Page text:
Xenograft tumor experiments
Nude mice (female, 6w) were purchased from Shanghai Sippe-Bk Lab Animal Co.,Ltd. All procedures were conducted according to the guidelines from the Regional Ethics Committee for Animal Research (ethical permit no. M11-15 and 19012-19).
For CDX models, CCA cell lines (1 × 106) were suspended in a 100 μL mixture of medium and Matrigel (2:1) and injected subcutaneously into the flanks of 6-week-old female nude mice. When tumors reached about 100 mm3, each mouse was randomly allocated to control or treatment groups. Mice were treated by intraperitoneal injection with SB743921 (5 mg/kg), paclitaxel (10 mg/kg), gemcitabine (10 mg/kg), ARRY520 (5 mg/kg), or saline separately, twice a week for indicated times (4–6 weeks). Tumor sizes were monitored using a caliper once a week, and tumor volumes were calculated using the 0.5 × L × W2 (L is the longest diameter and W is the shortest diameter). Mice were euthanized by CO2 asphyxiation three days after the last treatment and tumor tissues were collected for further study. PDX models were established and transplanted to the next generation as previously described . Briefly, when PDX tumors of the second generation reached about 100 mm3, nude mice were randomly assigned to control or treatment groups. The subsequent procedures are the same with CDX models. Mice were monitored for weight loss and other signs of toxicity. Treatment was paused if mice displayed weight loss ≥ 10%. Mice were euthanized when they showed abnormal signs or symptoms due to tumor burden or at weight loss ≥ 15% of initial weight.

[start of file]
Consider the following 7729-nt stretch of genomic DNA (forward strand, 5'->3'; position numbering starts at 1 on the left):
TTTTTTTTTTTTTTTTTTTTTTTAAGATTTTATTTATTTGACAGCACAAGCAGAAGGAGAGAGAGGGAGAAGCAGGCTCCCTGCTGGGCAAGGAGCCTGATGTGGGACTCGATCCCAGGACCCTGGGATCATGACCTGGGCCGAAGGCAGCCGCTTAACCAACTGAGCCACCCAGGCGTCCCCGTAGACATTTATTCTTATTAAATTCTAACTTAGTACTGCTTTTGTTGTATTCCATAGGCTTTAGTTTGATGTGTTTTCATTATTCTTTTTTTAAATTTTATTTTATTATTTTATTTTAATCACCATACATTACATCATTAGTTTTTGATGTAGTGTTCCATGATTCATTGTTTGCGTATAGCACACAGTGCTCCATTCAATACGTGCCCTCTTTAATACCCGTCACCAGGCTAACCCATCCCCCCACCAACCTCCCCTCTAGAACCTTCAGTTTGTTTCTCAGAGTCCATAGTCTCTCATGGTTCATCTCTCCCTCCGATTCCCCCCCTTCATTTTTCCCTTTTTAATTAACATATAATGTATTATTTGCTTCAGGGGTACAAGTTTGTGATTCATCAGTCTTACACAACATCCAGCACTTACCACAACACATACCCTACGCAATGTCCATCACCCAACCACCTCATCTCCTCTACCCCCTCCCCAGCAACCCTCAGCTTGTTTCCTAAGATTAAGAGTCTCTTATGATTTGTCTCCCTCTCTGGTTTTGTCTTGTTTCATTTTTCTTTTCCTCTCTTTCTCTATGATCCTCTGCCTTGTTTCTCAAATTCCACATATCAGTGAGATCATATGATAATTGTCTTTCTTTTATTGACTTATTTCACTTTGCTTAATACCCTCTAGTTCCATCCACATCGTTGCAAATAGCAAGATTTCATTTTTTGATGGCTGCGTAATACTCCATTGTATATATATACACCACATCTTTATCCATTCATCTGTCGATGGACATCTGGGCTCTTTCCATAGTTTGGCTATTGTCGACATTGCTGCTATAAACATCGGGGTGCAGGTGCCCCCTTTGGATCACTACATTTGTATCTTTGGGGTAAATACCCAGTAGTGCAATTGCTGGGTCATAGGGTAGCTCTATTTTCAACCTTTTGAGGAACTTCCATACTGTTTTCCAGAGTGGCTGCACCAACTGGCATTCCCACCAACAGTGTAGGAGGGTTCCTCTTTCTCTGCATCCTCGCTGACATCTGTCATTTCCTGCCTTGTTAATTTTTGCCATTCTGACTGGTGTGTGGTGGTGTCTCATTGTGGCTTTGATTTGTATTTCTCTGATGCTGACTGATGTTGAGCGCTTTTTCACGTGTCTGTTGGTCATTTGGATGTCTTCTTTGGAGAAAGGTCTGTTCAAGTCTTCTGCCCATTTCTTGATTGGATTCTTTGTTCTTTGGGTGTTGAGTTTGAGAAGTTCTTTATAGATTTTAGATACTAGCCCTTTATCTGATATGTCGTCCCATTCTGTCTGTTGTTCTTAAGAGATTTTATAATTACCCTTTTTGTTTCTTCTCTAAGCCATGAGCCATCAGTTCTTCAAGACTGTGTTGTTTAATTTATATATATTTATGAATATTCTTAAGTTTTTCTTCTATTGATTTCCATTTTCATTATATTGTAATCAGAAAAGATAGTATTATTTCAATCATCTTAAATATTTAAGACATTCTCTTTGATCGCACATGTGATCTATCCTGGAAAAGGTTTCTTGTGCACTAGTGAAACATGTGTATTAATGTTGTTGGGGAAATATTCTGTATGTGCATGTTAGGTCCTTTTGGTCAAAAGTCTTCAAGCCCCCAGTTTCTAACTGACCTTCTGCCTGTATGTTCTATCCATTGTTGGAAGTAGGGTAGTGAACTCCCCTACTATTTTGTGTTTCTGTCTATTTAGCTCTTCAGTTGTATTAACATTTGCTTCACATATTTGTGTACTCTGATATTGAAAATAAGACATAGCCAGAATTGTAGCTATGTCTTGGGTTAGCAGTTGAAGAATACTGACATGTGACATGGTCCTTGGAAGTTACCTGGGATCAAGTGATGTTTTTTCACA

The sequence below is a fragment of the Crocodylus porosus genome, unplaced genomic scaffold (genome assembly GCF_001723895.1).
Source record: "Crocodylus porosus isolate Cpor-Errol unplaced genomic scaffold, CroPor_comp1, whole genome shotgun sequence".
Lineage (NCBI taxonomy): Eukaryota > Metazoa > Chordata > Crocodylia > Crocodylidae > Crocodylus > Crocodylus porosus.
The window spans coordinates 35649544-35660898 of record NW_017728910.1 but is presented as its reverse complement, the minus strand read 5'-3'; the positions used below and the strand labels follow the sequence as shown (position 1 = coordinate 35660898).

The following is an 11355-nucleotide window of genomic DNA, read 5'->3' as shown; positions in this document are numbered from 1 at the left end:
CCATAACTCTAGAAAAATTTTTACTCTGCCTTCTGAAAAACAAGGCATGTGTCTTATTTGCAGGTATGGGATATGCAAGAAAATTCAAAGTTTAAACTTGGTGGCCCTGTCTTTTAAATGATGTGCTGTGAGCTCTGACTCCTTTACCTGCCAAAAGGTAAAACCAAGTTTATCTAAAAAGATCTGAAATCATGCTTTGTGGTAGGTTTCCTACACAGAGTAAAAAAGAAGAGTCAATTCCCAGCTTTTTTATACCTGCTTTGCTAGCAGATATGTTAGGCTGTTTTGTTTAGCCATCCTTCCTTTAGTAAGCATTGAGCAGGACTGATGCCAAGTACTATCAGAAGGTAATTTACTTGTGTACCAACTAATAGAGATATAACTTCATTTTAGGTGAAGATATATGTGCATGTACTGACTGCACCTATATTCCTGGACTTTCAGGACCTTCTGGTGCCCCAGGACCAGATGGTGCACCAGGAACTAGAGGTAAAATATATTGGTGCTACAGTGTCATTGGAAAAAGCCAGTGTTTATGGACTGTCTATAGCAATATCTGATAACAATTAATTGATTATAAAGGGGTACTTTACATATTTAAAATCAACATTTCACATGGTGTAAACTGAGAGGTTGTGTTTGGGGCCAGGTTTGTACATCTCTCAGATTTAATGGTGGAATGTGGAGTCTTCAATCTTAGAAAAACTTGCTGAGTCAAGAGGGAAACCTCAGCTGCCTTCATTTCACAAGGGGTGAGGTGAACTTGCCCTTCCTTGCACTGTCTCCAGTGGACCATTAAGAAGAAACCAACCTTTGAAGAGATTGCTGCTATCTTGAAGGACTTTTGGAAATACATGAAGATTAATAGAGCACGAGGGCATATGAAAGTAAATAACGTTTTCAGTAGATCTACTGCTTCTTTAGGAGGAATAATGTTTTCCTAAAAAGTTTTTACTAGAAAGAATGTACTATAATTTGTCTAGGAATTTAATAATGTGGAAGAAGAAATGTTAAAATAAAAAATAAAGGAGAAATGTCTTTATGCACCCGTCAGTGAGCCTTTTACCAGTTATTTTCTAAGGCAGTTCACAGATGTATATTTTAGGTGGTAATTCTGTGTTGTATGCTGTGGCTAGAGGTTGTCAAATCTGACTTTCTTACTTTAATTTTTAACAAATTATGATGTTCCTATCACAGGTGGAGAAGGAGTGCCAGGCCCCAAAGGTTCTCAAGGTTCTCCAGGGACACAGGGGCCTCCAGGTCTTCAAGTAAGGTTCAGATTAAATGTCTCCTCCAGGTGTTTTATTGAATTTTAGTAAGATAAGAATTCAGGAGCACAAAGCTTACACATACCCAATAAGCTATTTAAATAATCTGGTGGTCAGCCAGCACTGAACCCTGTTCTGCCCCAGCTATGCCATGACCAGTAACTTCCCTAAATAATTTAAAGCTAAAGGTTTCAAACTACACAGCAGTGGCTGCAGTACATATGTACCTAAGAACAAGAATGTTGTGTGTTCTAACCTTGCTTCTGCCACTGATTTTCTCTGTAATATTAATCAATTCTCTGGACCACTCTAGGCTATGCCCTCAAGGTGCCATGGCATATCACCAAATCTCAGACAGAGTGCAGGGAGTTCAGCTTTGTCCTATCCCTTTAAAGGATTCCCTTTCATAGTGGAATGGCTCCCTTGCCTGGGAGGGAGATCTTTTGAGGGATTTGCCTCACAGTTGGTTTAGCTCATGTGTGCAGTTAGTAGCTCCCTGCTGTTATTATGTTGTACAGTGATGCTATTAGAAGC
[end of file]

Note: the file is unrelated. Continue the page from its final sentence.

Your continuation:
Sample size calculation was an important process to show the validity, accuracy, and reliability of a study. Some software and calculators are extremely helpful to calculate sample sizes, such as Power Analysis & Sample Size (PASS). Since our animal experiments are pilot and exploratory studies, it may be more appropriate to consider other things that can be tested while maintaining scientific and qualitative levels than estimating sample size. Besides, those studies are designed as blind experiments. The investigator who was in charge of measuring tumor volume and weight was blinded to the group allocation during the experiment.
Detection of intratumoral paclitaxel and SB743921